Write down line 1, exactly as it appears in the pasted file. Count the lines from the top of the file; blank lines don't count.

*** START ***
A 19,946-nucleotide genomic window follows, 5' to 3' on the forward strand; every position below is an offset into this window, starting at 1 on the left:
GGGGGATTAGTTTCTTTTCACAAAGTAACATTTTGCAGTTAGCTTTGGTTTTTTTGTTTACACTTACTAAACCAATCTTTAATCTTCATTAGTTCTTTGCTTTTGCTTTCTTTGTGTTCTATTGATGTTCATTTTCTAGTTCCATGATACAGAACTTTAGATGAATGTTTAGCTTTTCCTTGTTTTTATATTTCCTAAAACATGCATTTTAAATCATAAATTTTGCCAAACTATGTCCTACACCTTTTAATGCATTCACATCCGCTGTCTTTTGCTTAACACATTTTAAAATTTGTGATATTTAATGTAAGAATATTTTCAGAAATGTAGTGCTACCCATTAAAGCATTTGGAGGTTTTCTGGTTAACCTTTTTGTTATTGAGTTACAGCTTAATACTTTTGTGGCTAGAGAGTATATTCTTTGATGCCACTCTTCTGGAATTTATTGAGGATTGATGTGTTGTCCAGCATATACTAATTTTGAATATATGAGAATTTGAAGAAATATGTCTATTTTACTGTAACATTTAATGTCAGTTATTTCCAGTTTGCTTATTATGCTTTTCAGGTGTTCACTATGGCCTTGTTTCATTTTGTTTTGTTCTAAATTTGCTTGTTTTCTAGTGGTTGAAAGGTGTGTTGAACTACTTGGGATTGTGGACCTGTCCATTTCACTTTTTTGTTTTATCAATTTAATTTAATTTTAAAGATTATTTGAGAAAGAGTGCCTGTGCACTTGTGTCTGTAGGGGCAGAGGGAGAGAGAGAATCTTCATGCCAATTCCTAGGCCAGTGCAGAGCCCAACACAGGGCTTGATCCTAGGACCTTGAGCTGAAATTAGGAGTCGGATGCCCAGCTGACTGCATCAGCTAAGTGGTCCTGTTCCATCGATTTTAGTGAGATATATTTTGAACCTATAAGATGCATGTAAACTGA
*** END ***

A 19,946-nucleotide genomic window follows, 5' to 3' on the forward strand; every position below is an offset into this window, starting at 1 on the left: